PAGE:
“From childhood,” he answered. 22 “It has often thrown him into fire or water to kill him. But if you can do anything, take pity on us and help us.”

23 “‘If you can’?” said Jesus. “Everything is possible for one who believes.”

24 Immediately the boy’s father exclaimed, “I do believe; help me overcome my unbelief!”

25 When Jesus saw that a crowd was running to the scene, he rebuked the impure spirit. “You deaf and mute spirit,” he said, “I command you, come out of him and never enter him again.” 26 The spirit shrieked, convulsed him violently and came out. The boy looked so much like a corpse that many said, “He’s dead.” 27 But Jesus took him by the hand and lifted him to his feet, and he stood up. 28 After Jesus had gone indoors, his disciples asked him privately, “Why couldn’t we drive it out?”

29 He replied, “This kind can come out only by prayer.” – Mark 9:14-29

“Help me overcome my unbelief.”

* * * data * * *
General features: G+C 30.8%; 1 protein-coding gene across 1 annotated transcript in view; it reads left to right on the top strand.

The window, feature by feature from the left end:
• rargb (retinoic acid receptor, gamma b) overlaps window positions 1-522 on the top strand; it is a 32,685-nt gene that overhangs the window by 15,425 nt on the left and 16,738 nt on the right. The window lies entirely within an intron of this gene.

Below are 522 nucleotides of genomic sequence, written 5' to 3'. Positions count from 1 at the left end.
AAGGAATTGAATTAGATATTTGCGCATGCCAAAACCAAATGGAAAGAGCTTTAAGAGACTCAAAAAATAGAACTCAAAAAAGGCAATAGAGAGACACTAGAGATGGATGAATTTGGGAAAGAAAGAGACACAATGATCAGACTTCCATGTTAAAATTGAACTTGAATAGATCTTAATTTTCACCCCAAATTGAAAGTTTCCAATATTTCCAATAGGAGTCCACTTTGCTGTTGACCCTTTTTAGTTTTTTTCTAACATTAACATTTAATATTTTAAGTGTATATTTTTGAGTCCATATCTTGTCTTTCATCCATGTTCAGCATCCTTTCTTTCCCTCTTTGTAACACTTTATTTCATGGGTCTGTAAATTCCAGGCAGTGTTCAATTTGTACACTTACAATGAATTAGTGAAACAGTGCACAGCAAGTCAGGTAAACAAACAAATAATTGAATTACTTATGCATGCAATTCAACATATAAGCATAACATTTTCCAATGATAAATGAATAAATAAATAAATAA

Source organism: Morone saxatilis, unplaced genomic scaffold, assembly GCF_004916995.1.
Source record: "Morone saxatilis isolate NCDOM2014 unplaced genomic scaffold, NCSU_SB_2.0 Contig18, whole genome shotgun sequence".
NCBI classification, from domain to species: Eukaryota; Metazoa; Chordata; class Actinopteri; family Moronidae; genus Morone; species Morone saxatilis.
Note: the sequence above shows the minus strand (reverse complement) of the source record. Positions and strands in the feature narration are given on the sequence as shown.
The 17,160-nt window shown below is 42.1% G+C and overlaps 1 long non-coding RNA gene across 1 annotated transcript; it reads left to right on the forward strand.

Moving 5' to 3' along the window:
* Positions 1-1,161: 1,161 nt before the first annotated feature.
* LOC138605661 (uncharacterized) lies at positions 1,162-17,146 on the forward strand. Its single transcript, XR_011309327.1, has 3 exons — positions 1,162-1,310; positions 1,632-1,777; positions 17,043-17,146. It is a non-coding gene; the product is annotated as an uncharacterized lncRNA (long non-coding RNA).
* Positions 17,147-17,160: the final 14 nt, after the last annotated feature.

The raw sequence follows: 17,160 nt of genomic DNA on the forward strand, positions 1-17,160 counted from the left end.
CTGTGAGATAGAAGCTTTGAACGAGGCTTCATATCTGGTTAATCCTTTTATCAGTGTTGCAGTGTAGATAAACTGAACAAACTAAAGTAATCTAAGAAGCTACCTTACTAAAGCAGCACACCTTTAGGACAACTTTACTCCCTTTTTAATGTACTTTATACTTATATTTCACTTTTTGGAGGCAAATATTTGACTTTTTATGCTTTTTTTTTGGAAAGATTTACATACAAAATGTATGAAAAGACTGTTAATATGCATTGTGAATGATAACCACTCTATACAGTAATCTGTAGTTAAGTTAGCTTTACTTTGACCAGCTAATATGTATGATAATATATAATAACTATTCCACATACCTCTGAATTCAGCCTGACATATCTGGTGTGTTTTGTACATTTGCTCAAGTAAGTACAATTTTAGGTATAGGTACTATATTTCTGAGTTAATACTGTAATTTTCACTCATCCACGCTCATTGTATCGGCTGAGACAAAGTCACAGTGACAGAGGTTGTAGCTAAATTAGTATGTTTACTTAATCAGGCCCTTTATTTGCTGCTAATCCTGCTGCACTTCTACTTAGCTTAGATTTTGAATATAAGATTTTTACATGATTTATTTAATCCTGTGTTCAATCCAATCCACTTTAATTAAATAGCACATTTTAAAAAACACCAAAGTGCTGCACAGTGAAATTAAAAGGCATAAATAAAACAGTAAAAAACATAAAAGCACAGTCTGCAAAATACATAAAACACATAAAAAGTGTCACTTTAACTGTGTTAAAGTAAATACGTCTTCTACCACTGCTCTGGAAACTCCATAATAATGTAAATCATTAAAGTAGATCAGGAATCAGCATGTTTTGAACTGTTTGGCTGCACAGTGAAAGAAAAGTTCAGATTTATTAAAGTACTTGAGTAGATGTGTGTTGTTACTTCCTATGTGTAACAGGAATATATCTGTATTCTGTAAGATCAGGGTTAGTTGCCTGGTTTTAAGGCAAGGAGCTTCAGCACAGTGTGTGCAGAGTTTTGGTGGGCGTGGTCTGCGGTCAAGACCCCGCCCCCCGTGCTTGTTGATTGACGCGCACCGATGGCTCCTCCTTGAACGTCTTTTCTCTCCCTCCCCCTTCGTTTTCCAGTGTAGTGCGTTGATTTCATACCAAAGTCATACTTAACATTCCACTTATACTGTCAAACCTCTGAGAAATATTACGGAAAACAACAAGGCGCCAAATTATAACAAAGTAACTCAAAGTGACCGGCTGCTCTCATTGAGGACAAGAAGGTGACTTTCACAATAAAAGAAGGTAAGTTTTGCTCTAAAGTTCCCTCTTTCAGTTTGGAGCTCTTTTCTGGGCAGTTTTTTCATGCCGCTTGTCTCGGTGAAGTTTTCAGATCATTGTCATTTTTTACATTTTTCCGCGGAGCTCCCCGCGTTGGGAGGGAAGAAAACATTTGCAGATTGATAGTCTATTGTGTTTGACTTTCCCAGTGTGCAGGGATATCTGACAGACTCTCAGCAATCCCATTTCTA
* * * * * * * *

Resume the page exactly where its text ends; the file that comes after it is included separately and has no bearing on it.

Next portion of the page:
Christ wants us to be open to possibilities that seem impossible.  He wants us to be willing to stretch our minds and embrace the unimaginable.  Napoleon Hill is best known as the self-help author who coined the saying, “Whatever the mind… can conceive and believe it can achieve.”  We are the first stumbling block.  Our own preconceptions get in the way of what’s possible.  Yoda was trying to teach Luke this lesson in the swamps of Dagobah in The Empire Strikes Back.  Yoda, no bigger than the size of a backpack, mentally lifted out Luke’s X-Wing out of the swamp and carried this starship made of tons of metal over to dry land, Luke whispered, “I don’t believe it.”  And Yoda responded, “That is why you fail.”  The father of the sick young boy in our story this morning gets it.  He’s open to the possibility there’s something MORE even if he can’t imagine it for himself and he turns to Jesus for help. “I do believe. Help me overcome my unbelief!”  Opening your mind to new possibilities and recognizing we are sometimes limited by our own preconceptions is how we overcome the inconceivable.